“I am the only legislator out of all 120 who has never taken a sponsored piece of legislation. So I hear all this talk about special interests and with all due respect it’s a bit of, a little bit of a whopper. I have never taken a bill from a special interest. I have never taken a sponsored bill. All of my bills tend to be the, dare I say, wonkish, dare I say a little bit, a little bit, you know, they’re not the necessarily sexy ones that garner the headlines.”


VIDEO REPORT: Sales Tax Hike Is Nothing But a Blank Check to Perpetuate Failure and Corruption

If you took Herb Wesson and Paul Krekorian at their word — which would be foolish given these failed state legislators bald-faced lying and deceit — you would think that giving City Hall $215 million a year more would solve the never-ending budget crisis, pave sidewalks and streets, trim trees, restore full service at our libraries.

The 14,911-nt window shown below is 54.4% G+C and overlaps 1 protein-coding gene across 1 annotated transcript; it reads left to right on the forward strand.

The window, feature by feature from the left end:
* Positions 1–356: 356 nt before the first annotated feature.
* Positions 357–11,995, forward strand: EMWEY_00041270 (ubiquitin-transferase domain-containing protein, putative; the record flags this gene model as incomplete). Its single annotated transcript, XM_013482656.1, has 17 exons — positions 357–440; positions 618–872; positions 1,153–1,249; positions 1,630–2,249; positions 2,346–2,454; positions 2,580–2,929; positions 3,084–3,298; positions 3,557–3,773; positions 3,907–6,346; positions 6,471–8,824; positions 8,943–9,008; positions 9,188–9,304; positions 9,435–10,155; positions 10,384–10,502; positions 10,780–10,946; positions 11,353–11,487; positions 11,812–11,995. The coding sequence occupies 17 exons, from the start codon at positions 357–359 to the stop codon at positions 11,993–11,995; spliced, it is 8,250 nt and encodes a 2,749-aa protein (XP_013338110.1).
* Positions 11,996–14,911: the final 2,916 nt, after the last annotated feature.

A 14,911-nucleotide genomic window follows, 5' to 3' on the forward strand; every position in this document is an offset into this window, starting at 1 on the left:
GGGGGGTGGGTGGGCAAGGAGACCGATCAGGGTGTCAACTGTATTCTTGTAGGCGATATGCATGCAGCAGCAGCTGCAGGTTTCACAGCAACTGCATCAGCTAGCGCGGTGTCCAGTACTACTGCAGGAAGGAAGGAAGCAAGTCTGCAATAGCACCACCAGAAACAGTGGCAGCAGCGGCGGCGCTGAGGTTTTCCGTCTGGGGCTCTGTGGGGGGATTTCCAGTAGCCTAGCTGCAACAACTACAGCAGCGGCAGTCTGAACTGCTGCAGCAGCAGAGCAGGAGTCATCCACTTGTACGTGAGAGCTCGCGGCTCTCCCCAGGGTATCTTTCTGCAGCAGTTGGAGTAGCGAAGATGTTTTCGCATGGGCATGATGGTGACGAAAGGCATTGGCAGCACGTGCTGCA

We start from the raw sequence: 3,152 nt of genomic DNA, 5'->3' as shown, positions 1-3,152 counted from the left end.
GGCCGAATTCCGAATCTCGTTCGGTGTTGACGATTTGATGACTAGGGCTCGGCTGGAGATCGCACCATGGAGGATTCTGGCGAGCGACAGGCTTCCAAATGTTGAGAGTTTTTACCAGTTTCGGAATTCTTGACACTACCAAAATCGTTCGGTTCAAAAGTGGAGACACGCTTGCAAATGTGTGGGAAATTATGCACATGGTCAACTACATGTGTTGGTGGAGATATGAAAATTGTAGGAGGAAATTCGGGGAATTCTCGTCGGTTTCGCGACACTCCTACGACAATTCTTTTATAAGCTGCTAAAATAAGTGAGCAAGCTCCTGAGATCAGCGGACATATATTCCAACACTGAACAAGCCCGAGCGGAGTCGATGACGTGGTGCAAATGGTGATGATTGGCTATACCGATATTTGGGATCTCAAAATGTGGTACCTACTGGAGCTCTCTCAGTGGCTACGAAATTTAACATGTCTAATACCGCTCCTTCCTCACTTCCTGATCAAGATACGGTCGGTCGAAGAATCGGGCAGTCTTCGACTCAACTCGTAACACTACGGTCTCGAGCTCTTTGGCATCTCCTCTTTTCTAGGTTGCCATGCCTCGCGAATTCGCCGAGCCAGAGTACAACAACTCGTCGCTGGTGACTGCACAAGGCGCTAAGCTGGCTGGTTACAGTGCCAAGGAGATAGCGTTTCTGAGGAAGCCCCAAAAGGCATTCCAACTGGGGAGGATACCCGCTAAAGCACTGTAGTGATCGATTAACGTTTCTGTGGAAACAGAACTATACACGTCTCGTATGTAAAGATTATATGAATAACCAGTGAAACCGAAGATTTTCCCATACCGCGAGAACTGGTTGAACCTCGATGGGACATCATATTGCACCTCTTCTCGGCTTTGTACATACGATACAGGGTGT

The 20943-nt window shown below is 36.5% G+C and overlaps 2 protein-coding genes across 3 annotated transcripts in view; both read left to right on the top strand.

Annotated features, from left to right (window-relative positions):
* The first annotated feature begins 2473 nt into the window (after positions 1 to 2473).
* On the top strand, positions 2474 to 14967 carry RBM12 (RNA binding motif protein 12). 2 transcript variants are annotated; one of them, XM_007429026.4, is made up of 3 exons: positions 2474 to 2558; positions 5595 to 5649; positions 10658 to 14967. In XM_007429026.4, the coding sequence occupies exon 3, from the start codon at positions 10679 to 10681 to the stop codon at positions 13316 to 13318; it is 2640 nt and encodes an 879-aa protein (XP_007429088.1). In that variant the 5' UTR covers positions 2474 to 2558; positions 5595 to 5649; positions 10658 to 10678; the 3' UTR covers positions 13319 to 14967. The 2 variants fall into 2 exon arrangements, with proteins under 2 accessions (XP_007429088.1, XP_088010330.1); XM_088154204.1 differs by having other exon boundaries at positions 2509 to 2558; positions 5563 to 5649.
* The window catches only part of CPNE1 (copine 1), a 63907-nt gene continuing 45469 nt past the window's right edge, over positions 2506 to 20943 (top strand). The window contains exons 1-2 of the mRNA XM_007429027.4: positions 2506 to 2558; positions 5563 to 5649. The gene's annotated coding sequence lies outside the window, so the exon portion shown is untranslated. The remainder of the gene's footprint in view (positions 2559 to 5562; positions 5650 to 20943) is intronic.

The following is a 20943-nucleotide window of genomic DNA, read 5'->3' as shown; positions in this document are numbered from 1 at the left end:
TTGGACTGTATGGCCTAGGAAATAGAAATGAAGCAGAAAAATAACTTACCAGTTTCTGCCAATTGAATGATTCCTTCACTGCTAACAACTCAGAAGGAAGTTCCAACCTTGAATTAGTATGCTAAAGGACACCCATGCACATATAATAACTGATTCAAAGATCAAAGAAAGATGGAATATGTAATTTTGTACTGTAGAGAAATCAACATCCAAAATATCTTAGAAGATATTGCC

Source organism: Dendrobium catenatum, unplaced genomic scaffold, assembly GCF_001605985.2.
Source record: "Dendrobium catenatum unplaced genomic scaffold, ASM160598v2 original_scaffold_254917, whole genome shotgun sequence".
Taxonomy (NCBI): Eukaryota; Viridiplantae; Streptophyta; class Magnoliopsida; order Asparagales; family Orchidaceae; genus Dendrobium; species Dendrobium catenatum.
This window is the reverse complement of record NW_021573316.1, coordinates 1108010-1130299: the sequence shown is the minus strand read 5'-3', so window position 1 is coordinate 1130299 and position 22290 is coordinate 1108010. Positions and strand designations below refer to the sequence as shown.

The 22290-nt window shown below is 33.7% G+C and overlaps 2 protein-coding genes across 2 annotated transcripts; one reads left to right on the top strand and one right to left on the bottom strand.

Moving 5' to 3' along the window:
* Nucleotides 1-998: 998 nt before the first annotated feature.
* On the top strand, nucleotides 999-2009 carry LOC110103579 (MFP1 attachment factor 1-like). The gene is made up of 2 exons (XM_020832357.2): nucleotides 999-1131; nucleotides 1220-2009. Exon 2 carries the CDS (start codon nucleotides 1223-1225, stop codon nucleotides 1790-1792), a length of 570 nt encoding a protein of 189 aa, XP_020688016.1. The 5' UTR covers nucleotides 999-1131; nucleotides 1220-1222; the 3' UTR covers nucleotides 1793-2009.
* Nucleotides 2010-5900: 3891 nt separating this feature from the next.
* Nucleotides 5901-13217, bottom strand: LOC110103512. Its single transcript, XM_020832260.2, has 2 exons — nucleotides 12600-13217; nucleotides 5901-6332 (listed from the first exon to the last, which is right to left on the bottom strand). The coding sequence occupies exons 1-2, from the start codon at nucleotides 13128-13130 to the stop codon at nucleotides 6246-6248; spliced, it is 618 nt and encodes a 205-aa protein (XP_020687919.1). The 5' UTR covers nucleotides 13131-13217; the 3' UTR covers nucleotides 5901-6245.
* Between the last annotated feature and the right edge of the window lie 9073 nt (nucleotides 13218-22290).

Wesson and Krekorian led the hard sell campaign for a one-half percent sales tax hike as if it were solely for “public safety,” to avoid the 500 layoffs Chief Charlie Beck threatens to carry out on cops without the money.

It’s all a fiction, a phony narrative scripted in the back rooms to claim it is a “general tax” increase requiring a simple majority to pass on the March ballot instead of the “specific tax” for public safety that they are promising to use the money for.

It’s all a lie, a big lie. The revenue will merely cover the next round of scheduled employee pay hikes that are coming due.